When UK is regionalised however, England will be no more.


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Subject: RE: Lyr Add: There'll Always Be an England
From: Jim Dixon
Date: 21 Jun 13 - 08:11 PM

You can see the sheet music for THERE'LL ALWAYS BE AN ENGLAND at the National Library of Australia.

I wonder how the people of Scotland, Wales and Northern Ireland felt about this song?


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Subject: RE: Lyr Add: There'll Always Be an England
From: Jim McLean
Date: 22 Jun 13 - 02:57 AM

As a Scot, I like the idea that people can sing, praising their nation. The problem with this song is that it equates England with Britain and the Red, White and Blue, the Union flag.Is this arrogance or just ignorance?


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Subject: RE: Lyr Add: There'll Always Be an England
From: MGM·Lion
Date: 22 Jun 13 - 03:30 AM

I think it more that "England" just flows better prosodically than would "Great Britain" or "UK". I mean, would you really have it as "There'll always be a United Kingdom of Great Britain and Northern Ireland"?!

"England" here maybe more a bit of poetic licence; or perhaps a bit of synecdoche ~ the part for the whole. And it does apostrophise "Britons" as a whole at one point; + the not quite still existent in the same form "Empire".

As one well old enough to remember when the song was new and constantly in our ears on the wireless, I will just say that it sounded right at the time.

~M~


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Subject: RE: Lyr Add: There'll Always Be an England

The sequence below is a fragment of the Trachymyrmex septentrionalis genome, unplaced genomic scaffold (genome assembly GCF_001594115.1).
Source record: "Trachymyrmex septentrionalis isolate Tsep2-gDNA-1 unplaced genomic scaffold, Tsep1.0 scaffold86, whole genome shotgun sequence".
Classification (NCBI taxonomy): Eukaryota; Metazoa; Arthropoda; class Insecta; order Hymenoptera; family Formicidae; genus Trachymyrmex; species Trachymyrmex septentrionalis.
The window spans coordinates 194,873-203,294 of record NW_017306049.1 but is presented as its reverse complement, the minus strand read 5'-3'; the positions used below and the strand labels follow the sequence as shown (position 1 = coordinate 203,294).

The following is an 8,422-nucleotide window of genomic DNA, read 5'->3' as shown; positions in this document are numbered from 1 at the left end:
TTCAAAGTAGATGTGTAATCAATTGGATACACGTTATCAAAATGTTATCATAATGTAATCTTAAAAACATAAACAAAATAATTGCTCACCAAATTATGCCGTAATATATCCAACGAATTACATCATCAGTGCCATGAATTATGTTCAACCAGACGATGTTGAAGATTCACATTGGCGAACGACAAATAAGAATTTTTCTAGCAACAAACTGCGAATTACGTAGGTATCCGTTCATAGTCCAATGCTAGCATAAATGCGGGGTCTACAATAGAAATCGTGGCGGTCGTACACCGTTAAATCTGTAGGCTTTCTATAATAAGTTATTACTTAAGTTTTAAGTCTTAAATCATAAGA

From: GUEST,Allan Conn
Date: 22 Jun 13 - 03:33 AM

".Is this arrogance or just ignorance?"

If we give the composers the benefit of the doubt maybe it's neither arrogance nor ignorance. The verses are invoking a sense of England whilst the bridge calls for 'Britons' to awake and be prepared. It can be read that way anyway. I expect that the Scots of that period would have called for the British in general to defend their bit of turf too. After all to think of another song if there were blue birds over the cliffs of Dover - then there would also be puffins on Staffa.

Talking of real ignorance though whilst typing this I was watching News 24 and the presenter was talking to the BBC guy in Brisbane prior to the Lions match. The presenter suggested there was always added spice when 'England' is playing the Australians. He then realised what he said just as the guy in Brisbane pointed out that the Welsh are actually the country with the most representation in the Lions line-up. Heavens it is not even a team from the UK never mind a team from England. So he mistakenly equated a team from the British Isles with England and even when he realised his mistake he still seemed intent on going on about this fierce rivavlry with the Aussies. Well sorry but as a Scot I don't think we have a particular fierce rivalry with the Aussies. That is much more of an English thing!


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Subject: RE: Lyr Add: There'll Always Be an England
From: GUEST,mayomick
Date: 22 Jun 13 - 07:39 AM

The British do the fighting , the English win the war . I suppose most people from outside Britain would expect the Scots, Welsh and other soldiers to feel resentful about this , but that's rarely the case - most of them are usually quietly proud . I remember a Scots friend once telling me with a twinkle how some battle (Arnheim?)or other in the second world war had in fact been fought by a Scots regiment and not by the stiff-upper-lip English brigades portrayed in the film we'd been watching about it.

This was a dreadful song it must be said . I admire MgM's honesty for having admitted to ever liking it. lol   How did you win so many wars with songs like that? The Irish have much better war songs , but always end up on the losing side! .


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Subject: RE: Lyr Add: There'll Always Be an England
From: MGM·Lion
Date: 22 Jun 13 - 09:21 AM